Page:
The Federal Reserve is almost unanimously expected to raise its target for the federal funds rate—a bank-to-bank interest rate closely followed by mortgage, bond and other interest rates—after its Wednesday meeting. But that won’t be the only rate hike in the near future.

In a report from megabank JP Morgan on economic outlook for 2017, economists predicted that interest rates would rise “at a modest pace” next year, while Goldman Sachs, in a similar report, forecasted four rate hikes in 2017. Chicago Fed President Charles Evans, normally one to err on the side of caution when it comes to policy changes, said in a speech in his home city that he projected three increases, Reuters reported.

As Steve Rick, the chief economist at insurance and financial services conglomerate CUNA Mutual Group, told IBTimes, those upcoming increases likely won’t be limited to 2017 either.

“I expect them to raise it three times in 2017, and then three more times in 2018,” said Rick, who pegs the chance of a rate increase this week at 100 percent. "It could be three times or more." 

He added that Wednesday's meeting marked an early step in the process of normalizing the rate, or bringing it back up closer to pre-recession levels, after keeping it near zero to foster greater economic activity for the past seven years. By the end of 2019, he said, the rate could climb to a "neutral" level of between 2.5 and 3 percent, far above the Fed's current target range of 0.25 to 0.5 percent.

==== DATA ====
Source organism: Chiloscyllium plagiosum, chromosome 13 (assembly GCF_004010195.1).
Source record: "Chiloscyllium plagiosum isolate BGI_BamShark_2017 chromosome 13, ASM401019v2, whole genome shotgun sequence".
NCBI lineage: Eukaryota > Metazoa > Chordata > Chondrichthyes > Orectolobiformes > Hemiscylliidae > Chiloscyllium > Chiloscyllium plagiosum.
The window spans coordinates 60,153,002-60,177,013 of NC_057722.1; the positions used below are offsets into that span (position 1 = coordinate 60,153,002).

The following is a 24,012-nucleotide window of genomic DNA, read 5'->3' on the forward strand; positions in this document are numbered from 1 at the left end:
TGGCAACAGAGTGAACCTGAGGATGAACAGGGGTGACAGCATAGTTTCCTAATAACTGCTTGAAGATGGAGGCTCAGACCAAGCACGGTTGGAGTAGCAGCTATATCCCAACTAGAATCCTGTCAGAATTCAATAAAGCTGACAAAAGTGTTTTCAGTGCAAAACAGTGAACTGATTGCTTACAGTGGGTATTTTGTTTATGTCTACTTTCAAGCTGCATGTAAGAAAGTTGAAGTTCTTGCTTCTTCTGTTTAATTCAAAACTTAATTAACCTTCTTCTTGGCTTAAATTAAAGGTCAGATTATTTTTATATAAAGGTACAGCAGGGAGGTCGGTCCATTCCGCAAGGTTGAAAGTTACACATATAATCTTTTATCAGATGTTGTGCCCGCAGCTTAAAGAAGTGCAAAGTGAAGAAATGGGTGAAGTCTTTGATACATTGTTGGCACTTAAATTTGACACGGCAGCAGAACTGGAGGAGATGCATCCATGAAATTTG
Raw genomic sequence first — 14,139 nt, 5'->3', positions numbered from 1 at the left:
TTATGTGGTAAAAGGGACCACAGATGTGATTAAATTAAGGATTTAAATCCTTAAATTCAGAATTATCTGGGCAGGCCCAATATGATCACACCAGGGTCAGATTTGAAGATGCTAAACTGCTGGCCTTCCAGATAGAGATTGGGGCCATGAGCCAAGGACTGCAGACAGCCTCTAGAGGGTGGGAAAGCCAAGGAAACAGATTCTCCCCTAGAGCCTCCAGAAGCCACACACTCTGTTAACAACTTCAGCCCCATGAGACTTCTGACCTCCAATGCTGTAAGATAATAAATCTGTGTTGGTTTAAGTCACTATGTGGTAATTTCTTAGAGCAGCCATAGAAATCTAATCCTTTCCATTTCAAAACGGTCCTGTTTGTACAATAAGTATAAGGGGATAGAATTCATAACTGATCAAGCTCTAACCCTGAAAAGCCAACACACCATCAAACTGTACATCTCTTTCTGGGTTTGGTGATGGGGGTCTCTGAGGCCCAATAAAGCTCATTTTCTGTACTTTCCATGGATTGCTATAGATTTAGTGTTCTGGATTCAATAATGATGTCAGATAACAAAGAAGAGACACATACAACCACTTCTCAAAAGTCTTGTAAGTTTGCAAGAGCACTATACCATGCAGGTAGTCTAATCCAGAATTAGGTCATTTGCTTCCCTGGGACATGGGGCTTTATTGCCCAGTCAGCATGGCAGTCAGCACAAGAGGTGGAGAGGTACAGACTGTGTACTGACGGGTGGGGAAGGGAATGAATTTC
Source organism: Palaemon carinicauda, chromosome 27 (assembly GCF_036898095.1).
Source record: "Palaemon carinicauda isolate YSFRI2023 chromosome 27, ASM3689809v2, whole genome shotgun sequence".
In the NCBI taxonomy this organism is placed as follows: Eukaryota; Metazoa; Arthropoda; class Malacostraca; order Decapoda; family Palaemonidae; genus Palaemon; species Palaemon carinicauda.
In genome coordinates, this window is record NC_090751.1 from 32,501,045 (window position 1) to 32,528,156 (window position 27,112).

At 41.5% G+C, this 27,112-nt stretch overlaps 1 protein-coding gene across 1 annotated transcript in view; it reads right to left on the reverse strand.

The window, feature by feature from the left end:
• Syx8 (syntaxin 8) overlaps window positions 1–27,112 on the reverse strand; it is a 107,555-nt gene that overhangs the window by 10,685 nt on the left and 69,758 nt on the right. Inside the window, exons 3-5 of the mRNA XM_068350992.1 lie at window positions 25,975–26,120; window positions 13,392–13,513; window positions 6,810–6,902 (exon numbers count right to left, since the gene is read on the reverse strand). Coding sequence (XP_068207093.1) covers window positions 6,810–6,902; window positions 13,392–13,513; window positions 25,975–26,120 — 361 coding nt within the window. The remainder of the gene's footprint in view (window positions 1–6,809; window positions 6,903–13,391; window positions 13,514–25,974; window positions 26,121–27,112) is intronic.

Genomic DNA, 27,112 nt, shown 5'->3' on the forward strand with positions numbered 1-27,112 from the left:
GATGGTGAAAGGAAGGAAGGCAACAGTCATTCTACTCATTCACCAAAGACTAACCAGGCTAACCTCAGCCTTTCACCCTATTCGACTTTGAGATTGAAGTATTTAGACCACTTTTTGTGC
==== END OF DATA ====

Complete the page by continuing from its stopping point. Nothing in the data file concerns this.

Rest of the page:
Like the economists at Goldman and JP Morgan, Rick attributed his expectations for continued rate hikes to President-elect Donald Trump’s pro-growth fiscal policy plans—namely, a boost in infrastructure and defense spending, paired with a drop in corporate and income taxes.

“When Trump comes in and says, ‘Let’s do some infrastructure spending,’ and you add in some tax cuts, that’s pretty stimulating” for the economy, Rick said.

After meetings of the central bank’s monetary policy arm on Sept. 21 and Nov. 2, Fed Chair Janet Yellen cited only moderate job growth and inflation below 2 percent, partly a result of low energy prices, as reasons to delay the rate change.

But the case for a December increase in the federal funds rate gained traction when the Bureau of Labor Statistics revealed Dec. 2 that the November unemployment rate hit a nine-year low of 4.6 percent. The BLS data release came two days after another factor helped prime the economy for higher rates: The Organization of Petroleum Exporting Countries reached an agreement on Nov. 30 to cut its supply of oil, effectively jacking up the commodity’s price from below $47 to a high of more than $55 the following week.

 

If Trump acts swiftly on his economic campaign proposals, which stand to ramp up job growth and inflation, the Fed will have little reason to  wait.